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Articles on this Page
- 10/16/18--12:29: _Crime victims often...
- 10/16/18--15:57: _N.J.'s 'The Conjuri...
- 10/16/18--16:54: _A state jury acquit...
- 10/16/18--17:04: _In Newark, reportin...
- 10/17/18--04:04: _These are your top ...
- 10/17/18--08:58: _No, Boston, you do ...
- 10/17/18--10:03: _N.J. college studen...
- 10/17/18--11:08: _Cops warn town's re...
- 10/17/18--13:08: _Whitney Houston exh...
- 10/17/18--17:25: _Paul Ryan jabs at '...
- 10/18/18--03:30: _Vintage photos of f...
- 10/18/18--07:46: _The top 90 girls so...
- 10/18/18--11:53: _NYC kiosks that let...
- 10/18/18--10:41: _Police searching fo...
- 10/18/18--16:05: _Freeholders want N....
- 10/17/18--04:04: These are your top 10 downtowns in N.J. Vote for the best.
- 10/17/18--08:58: No, Boston, you do not have the best pizza in America. We do.
- 10/18/18--03:30: Vintage photos of films made in N.J.
- 10/18/18--07:46: The top 90 girls soccer freshmen in N.J. - our picks, your votes
- 10/18/18--10:41: Police searching for man who tried to lure girls into his vehicle
- 10/18/18--16:05: Freeholders want N.J. ICE spokesman dismissed over anti-Muslim ties
Legislators say many families "are totally unaware of the services and compensation that they may be eligible for," through the state's troubled crime victims' program.
Many victims of violent crime say they are unaware there is financial help available from the state.
That could change under new legislation introduced Tuesday, which would require hospitals and ERs to provide information about compensation and other help available to those victims. The mandate, proposed by Senator Declan O'Scanlon and Assemblywoman Serena DiMaso, both R-Monmouth, was aimed at increasing awareness about the state's victims' compensation fund, which critics say often fails to reach those who need it most.
The sponsors said bill was introduced in response to an investigation by NJ Advance Media earlier this year, highlighting the struggles many crime victims and their families say they routinely face when seeking help from the state.
The report, Twice the Victim, found that the amount of money paid to victims has dropped significantly over the past decade, with some saying they were never told that help was available. At the same time, an analysis of data obtained through public records requests found the state returned $382,833 in related funding earmarked for federal assistance grants, which had been intended for support services across the state but was never spent.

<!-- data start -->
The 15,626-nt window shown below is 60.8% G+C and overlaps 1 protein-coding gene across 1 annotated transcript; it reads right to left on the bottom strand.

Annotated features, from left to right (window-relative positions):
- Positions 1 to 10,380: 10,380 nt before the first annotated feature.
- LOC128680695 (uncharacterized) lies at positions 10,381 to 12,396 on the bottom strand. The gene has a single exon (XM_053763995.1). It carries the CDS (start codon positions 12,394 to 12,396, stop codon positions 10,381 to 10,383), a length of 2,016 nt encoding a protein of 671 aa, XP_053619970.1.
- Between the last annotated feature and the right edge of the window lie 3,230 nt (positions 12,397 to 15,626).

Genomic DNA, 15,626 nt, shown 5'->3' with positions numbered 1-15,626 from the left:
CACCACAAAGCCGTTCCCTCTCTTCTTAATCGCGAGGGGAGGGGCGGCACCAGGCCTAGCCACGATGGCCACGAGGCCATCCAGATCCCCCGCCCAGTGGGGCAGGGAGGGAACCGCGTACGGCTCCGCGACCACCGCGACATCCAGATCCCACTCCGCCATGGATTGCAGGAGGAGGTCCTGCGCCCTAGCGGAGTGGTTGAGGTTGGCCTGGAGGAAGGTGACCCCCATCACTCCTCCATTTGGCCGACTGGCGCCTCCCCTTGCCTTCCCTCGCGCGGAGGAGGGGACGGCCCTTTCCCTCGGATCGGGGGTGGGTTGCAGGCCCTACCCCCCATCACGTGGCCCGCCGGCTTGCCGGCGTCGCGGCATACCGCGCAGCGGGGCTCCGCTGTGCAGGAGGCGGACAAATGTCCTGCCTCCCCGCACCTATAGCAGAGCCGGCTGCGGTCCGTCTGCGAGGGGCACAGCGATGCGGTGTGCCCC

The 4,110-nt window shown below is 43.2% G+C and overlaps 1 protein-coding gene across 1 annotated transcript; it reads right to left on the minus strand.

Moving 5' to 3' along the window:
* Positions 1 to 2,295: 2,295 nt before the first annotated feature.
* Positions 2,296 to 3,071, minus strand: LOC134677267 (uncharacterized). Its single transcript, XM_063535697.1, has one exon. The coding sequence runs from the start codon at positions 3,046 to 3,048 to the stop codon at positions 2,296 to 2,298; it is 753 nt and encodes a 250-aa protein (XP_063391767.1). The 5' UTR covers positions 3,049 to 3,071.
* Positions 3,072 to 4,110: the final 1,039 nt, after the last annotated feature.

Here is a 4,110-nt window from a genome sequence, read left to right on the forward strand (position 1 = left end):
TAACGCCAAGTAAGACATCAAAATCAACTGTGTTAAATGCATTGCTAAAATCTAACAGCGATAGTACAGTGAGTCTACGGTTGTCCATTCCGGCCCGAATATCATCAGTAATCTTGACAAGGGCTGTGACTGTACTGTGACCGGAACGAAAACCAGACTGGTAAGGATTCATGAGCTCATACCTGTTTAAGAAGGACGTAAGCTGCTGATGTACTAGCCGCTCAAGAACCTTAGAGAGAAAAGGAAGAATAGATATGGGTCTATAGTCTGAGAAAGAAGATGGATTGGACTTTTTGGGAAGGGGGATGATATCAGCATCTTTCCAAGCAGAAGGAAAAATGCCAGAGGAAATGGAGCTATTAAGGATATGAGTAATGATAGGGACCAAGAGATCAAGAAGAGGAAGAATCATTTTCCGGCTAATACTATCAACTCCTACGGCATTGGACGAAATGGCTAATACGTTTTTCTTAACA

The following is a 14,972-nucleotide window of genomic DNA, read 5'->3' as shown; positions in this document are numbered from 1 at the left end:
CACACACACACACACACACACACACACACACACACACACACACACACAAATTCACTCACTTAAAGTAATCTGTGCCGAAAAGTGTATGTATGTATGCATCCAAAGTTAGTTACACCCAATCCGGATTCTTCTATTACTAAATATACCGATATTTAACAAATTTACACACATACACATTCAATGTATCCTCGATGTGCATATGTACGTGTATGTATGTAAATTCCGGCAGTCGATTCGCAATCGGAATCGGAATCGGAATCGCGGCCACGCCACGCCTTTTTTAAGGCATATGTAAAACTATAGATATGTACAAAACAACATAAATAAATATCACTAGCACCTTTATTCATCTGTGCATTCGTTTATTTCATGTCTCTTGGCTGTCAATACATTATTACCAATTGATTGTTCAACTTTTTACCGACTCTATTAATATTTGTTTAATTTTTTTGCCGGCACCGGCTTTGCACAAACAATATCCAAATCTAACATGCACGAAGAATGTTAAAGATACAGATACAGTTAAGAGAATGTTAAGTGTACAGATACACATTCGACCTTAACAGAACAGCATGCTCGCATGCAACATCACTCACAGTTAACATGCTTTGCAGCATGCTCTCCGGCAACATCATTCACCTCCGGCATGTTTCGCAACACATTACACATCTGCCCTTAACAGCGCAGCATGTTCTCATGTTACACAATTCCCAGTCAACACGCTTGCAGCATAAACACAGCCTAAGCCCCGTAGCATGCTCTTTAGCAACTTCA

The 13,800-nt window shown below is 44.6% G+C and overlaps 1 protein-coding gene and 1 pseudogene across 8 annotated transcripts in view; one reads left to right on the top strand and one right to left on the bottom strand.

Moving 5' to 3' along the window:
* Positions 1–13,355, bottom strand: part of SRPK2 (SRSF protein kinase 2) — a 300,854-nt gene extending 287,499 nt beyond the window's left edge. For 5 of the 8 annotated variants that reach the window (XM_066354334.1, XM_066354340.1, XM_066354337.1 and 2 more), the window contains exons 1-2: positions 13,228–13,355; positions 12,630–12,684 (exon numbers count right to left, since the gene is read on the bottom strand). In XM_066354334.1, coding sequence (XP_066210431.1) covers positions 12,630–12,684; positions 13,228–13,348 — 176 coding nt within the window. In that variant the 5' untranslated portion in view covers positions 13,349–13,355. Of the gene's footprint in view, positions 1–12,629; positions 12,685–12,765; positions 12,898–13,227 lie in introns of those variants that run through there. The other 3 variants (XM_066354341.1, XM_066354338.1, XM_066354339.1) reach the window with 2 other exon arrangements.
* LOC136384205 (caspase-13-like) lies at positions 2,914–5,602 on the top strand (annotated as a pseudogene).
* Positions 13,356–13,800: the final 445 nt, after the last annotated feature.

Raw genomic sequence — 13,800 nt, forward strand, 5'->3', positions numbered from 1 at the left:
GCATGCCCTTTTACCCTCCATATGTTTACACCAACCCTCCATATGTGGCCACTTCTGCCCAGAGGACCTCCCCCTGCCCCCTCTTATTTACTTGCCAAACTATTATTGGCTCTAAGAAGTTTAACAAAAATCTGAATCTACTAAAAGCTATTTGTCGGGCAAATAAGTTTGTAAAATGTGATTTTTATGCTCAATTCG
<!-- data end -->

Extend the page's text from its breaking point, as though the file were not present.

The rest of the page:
"Reading the NJ.com article was heartbreaking," said DiMaso."Sending back over $380,000 of unspent federal victim assistance grant funding when it is so clear there are families struggling is something we need to correct."
O'Scanlon, a member of the Law and Public Safety Committee, said there is no question that the Victims of Crime Compensation Office needs substantial reform. He called the proposed legislation "a simple first step" that focuses on where victims will go for medical care--hospitals and emergency rooms--to let them know that is available.
"The fact that we are not making people aware of these tremendously-needed resources, in the most obvious places, and then sending unspent money back to the federal government, is outrageous," O'Scanlon said. "This is a simple action that should have happened a long time ago."
The legislation would require the Commissioner of Health to work with the Attorney General to develop signs containing information on the benefits, contact information, and the procedure for filing a victims' compensation claim, that would be posted in all hospitals and satellite emergency departments.
State officials have acknowledged that the claims process for aid from the victims' compensation program remains cumbersome.
New Jersey Attorney General Gurbir S. Grewal has said the state needs to redouble its efforts in reaching those who need help--especially to "more vulnerable populations" in the state's urban areas. However, his office, which oversees the program, has yet to take any major steps aimed at reform.
Victims' advocate Elizabeth Ruebman, an organizer with Crime Survivors for Safety and Justice, a national organization of crime survivors, said it was "common sense" to connect with crime victims in hospitals and emergency rooms.
"The New Jersey Trauma Center at University Hospital in Newark sees approximately 1,200 victims of violence and over 600 firearm injuries annually," she said. "Crime victims are traumatized and seeking out help can be more than they can handle. Help should come to them."
The investigation by NJ Advance Media detailed a program operating under rules and regulations that have scarcely changed for decades, and many consider to be out of date with the times. Some advocates said the victims' compensation office acts more like an "insurance agency" looking to deny claims. Last year, only half of the people who applied received aid.